By John Gruber
Flatfile: Never format messy spreadsheets again.
The Verge has an exclusive (and lengthy) excerpt from Brian Merchant’s The One Device: The Secret History of the iPhone, which comes out next week. Merchant seemingly has many first-hand sources on the record, including Tony Fadell and perhaps Scott Forstall. (I say “perhaps” because it’s not clear from the excerpt whether Forstall spoke to Merchant, or if Merchant got the Forstall quotes from somewhere else. It seems like there should be a lot more from Forstall in this story if he actually talked to Merchant.)
But Fadell spoke to Merchant extensively, including this shot at Phil Schiller:
The iPod phone was losing support. The executives debated which project to pursue, but Phil Schiller, Apple’s head of marketing, had an answer: Neither. He wanted a keyboard with hard buttons. The BlackBerry was arguably the first hit smartphone. It had an email client and a tiny hard keyboard. After everyone else, including Fadell, started to agree that multitouch was the way forward, Schiller became the lone holdout.
He “just sat there with his sword out every time, going, ‘No, we’ve got to have a hard keyboard. No. Hard keyboard.’ And he wouldn’t listen to reason as all of us were like, ‘No, this works now, Phil.’ And he’d say, ‘You gotta have a hard keyboard!’” Fadell says.
I don’t know if it’s true or not that Schiller was singlehandedly pushing for a Blackberry-style keyboard. But even if true, it only looks foolish in hindsight, especially if this argument took place before the iPhone’s software team had come up with a proof-of-concept software keyboard. Today it’s clear that the iPhone needed a good keyboard, and that a touchscreen keyboard can be a good keyboard. Neither of those things was obvious in 2005. And in the context of this story, it’s clear that at the time of this purported argument, Steve Jobs and Apple weren’t yet sure if the iPhone should be a pocket-sized personal computer or a consumer electronics product that would have no more need for a keyboard (hardware or software) than an iPod did. My guess is that Schiller was insisting that the iPhone needed to be a personal computer, not a mere gadget, and it wasn’t unreasonable to believe a software keyboard wouldn’t be good enough. For chrissakes there were critics who insisted that the iPhone’s software keyboard wasn’t good enough for years after the iPhone actually shipped.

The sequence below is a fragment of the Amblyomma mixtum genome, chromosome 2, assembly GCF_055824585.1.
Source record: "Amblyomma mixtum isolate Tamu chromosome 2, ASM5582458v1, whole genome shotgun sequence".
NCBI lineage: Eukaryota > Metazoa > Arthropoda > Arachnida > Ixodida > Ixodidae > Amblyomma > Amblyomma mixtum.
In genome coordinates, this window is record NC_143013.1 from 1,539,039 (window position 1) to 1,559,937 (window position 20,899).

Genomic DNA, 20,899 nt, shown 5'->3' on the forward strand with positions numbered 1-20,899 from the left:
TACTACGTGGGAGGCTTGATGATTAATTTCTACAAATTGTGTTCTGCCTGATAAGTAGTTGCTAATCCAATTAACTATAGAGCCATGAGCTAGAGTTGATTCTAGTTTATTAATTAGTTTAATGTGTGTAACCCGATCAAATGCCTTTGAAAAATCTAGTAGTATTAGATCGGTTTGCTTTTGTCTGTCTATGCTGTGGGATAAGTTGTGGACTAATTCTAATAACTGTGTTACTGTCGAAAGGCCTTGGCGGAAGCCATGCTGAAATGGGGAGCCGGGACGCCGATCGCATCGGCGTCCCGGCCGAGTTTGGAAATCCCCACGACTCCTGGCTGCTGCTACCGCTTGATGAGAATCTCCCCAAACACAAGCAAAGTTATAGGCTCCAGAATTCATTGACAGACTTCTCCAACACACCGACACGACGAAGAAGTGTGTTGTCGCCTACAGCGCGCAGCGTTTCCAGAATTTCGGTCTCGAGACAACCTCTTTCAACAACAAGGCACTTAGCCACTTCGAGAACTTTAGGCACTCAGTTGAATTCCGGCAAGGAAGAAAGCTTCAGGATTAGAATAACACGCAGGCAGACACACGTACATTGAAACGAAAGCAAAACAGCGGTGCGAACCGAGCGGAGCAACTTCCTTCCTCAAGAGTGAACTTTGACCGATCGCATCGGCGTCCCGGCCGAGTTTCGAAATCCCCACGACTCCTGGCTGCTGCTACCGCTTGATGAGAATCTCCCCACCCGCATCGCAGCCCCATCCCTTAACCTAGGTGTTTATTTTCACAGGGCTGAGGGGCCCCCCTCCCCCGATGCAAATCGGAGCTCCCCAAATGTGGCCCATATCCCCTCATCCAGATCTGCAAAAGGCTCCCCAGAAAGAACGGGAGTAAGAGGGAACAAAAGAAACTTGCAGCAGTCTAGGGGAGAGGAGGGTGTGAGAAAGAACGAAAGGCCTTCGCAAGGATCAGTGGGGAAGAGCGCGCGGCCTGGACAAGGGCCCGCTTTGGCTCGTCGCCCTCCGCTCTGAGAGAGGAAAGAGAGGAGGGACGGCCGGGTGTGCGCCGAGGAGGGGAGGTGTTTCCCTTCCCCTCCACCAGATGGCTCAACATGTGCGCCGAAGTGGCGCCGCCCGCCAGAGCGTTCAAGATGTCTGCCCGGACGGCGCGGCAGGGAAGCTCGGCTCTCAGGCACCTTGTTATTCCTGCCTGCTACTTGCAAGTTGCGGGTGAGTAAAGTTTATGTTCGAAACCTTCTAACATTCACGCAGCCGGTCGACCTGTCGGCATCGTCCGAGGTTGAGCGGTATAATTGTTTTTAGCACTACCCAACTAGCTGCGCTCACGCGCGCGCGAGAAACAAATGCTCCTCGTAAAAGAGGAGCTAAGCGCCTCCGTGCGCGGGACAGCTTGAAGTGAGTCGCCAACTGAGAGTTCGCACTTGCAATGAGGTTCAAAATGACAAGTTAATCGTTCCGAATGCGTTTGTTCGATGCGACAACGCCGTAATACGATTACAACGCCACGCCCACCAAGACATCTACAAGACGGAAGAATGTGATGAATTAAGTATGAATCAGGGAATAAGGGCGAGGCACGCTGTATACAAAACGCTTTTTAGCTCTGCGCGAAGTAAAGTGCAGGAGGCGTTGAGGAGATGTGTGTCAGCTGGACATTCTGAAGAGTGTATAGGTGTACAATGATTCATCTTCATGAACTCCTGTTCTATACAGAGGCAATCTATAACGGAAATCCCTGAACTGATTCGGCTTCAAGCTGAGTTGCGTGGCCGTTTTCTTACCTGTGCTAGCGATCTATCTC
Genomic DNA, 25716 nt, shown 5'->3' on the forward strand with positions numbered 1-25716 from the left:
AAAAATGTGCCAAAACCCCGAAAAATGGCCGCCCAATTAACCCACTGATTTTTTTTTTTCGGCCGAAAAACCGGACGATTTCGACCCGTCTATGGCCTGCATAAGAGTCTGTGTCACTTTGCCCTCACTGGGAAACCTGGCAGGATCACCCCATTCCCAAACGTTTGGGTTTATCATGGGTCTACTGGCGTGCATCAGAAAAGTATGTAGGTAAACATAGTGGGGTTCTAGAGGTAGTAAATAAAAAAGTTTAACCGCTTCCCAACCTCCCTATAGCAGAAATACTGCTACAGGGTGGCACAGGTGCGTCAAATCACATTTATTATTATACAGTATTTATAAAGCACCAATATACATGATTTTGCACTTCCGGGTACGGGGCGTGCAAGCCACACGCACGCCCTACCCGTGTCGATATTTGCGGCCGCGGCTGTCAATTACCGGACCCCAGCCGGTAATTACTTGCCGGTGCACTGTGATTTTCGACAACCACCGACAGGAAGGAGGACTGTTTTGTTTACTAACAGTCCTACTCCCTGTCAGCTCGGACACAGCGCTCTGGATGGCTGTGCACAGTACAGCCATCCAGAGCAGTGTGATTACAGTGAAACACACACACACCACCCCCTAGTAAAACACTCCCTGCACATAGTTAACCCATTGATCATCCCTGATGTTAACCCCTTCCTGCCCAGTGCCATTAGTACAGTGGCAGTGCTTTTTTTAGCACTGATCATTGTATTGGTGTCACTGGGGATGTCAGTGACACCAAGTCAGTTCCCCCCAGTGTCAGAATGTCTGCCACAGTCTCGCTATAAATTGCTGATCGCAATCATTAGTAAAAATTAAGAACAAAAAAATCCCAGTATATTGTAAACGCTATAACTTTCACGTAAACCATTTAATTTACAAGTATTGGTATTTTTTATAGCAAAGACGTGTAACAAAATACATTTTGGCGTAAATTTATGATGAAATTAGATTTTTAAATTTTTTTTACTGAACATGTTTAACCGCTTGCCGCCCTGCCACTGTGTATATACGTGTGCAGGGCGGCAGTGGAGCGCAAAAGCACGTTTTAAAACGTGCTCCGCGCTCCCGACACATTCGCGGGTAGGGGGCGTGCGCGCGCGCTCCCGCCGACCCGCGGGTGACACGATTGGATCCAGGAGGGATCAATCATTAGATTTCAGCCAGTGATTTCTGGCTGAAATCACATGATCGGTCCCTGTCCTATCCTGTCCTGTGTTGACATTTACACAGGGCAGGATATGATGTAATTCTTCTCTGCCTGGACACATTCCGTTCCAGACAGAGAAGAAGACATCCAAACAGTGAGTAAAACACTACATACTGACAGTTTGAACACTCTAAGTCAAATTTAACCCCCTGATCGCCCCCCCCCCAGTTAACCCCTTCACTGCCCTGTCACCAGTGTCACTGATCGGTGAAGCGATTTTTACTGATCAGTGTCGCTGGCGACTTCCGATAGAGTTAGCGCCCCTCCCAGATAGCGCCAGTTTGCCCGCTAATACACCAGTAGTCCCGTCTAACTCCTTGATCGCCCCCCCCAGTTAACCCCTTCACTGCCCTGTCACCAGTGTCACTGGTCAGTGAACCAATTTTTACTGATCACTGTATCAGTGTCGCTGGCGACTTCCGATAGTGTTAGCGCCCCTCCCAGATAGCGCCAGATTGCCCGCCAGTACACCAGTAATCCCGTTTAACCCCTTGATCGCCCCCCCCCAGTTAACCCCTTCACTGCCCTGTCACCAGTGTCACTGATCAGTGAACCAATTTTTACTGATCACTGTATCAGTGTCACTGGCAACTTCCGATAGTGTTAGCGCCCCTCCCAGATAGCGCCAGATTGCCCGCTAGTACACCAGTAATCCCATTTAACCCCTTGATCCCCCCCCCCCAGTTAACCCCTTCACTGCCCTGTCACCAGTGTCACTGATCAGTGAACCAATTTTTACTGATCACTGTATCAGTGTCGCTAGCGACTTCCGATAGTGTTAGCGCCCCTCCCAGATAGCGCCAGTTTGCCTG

I do know that Schiller’s hard-charging, brusque style and his obvious political acumen have made him a lot of enemies over the years. It sounds like Fadell is one of them.
So I’ll just say this: this story about Phil Schiller pushing for a hardware keyboard comes from one source (so far — if anyone out there can back that up, my window is always open for little birdies), and that one source is the guy who admittedly spent over a year working on iPhone prototypes with a click wheel interface.
Then there’s this:
Schiller didn’t have the same technological acumen as many of the other execs. “Phil is not a technology guy,” Brett Bilbrey, the former head of Apple’s Advanced Technology Group, says. “There were days when you had to explain things to him like a grade-school kid.” Jobs liked him, Bilbrey thinks, because he “looked at technology like middle America does, like Grandma and Grandpa did.”
Hats off to Bilbrey for putting his name on this quote, but having spoken to Schiller both on- and off-the-record many times, the idea that he “looks at technology … like Grandma and Grandpa did” and needs things explained to him “like a grade-school kid” is bullshit. Especially off-the-record, Schiller can drill down on technical details to a surprising degree. I don’t know what Schiller did to piss off Bilbrey, but Bilbrey either has a huge chip on his shoulder or was severely misquoted by Merchant.1
Anyway, I sure wish this book excerpt had come out before my live episode of The Talk Show last week — now I do have one more question I wish I’d gotten to ask Schiller.
Here’s a story from Yoni Heisler for Network World on Brett Bilbrey’s retirement from Apple in 2014. Bilbrey headed Apple’s Technology Advancement Group. Merchant describes Bilbrey as having led “Apple’s Advanced Technology Group”. It’s a small detail, and the names are clearly similar, but the Advanced Technology Group was Larry Tesler’s R&D division at Apple, from 1986-1997. It was among the numerous divisions and products that Steve Jobs shitcanned after he rejoined the company. ↩︎